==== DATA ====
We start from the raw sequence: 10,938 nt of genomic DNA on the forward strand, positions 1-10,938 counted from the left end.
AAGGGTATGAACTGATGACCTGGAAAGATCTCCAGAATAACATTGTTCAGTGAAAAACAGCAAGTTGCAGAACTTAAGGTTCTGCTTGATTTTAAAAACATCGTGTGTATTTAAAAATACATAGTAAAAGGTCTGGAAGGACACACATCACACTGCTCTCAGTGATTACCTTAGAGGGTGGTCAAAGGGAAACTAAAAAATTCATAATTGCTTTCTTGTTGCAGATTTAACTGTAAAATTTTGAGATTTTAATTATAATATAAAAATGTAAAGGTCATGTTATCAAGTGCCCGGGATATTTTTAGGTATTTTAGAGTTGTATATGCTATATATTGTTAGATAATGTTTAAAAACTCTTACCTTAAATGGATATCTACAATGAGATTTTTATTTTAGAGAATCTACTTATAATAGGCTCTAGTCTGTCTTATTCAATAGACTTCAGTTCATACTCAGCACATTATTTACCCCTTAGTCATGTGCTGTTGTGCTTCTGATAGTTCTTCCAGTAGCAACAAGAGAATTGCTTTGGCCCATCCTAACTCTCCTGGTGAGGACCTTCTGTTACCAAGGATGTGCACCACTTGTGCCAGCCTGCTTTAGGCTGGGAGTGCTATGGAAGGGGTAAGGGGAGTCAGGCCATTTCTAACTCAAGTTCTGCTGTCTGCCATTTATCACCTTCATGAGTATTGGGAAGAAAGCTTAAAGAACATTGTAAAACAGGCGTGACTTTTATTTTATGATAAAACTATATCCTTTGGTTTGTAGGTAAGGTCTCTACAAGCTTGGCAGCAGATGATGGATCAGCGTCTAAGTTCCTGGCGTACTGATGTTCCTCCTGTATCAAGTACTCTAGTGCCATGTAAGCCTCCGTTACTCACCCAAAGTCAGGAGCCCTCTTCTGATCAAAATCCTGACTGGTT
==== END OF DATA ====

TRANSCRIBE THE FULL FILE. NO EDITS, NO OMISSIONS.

We start from the raw sequence: 10,938 nt of genomic DNA on the forward strand, positions 1-10,938 counted from the left end.
AAGGGTATGAACTGATGACCTGGAAAGATCTCCAGAATAACATTGTTCAGTGAAAAACAGCAAGTTGCAGAACTTAAGGTTCTGCTTGATTTTAAAAACATCGTGTGTATTTAAAAATACATAGTAAAAGGTCTGGAAGGACACACATCACACTGCTCTCAGTGATTACCTTAGAGGGTGGTCAAAGGGAAACTAAAAAATTCATAATTGCTTTCTTGTTGCAGATTTAACTGTAAAATTTTGAGATTTTAATTATAATATAAAAATGTAAAGGTCATGTTATCAAGTGCCCGGGATATTTTTAGGTATTTTAGAGTTGTATATGCTATATATTGTTAGATAATGTTTAAAAACTCTTACCTTAAATGGATATCTACAATGAGATTTTTATTTTAGAGAATCTACTTATAATAGGCTCTAGTCTGTCTTATTCAATAGACTTCAGTTCATACTCAGCACATTATTTACCCCTTAGTCATGTGCTGTTGTGCTTCTGATAGTTCTTCCAGTAGCAACAAGAGAATTGCTTTGGCCCATCCTAACTCTCCTGGTGAGGACCTTCTGTTACCAAGGATGTGCACCACTTGTGCCAGCCTGCTTTAGGCTGGGAGTGCTATGGAAGGGGTAAGGGGAGTCAGGCCATTTCTAACTCAAGTTCTGCTGTCTGCCATTTATCACCTTCATGAGTATTGGGAAGAAAGCTTAAAGAACATTGTAAAACAGGCGTGACTTTTATTTTATGATAAAACTATATCCTTTGGTTTGTAGGTAAGGTCTCTACAAGCTTGGCAGCAGATGATGGATCAGCGTCTAAGTTCCTGGCGTACTGATGTTCCTCCTGTATCAAGTACTCTAGTGCCATGTAAGCCTCCGTTACTCACCCAAAGTCAGGAGCCCTCTTCTGATCAAAATCCTGACTGGTT